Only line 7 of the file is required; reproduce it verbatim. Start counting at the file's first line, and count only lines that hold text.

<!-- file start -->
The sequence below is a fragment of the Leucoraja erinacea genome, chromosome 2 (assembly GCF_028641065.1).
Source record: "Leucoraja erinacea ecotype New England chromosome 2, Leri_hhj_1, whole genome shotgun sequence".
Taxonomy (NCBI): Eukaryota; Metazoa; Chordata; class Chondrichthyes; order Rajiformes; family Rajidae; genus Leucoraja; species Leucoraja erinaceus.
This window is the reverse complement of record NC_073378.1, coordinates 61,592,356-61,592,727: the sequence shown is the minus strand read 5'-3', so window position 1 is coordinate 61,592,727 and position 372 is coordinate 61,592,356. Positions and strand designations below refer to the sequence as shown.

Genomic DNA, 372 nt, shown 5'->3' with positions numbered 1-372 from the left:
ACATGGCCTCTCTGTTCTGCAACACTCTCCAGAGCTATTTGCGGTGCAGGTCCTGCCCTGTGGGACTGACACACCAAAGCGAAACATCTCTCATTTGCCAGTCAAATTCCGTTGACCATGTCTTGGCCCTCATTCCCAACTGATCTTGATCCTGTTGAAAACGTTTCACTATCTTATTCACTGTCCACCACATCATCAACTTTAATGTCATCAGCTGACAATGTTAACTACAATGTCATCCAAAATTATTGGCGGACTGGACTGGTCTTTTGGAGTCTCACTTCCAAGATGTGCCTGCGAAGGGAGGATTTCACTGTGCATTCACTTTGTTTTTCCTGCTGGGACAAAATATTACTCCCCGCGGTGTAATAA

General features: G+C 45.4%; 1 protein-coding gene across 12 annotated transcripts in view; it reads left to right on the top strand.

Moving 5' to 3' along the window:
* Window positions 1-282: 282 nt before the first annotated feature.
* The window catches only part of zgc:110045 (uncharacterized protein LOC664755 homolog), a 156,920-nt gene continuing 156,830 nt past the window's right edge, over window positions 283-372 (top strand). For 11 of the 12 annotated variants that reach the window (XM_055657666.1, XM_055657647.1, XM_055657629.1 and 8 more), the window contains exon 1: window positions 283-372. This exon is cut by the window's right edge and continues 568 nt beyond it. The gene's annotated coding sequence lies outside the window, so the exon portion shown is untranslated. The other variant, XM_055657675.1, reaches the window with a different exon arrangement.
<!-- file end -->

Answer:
General features: G+C 45.4%; 1 protein-coding gene across 12 annotated transcripts in view; it reads left to right on the top strand.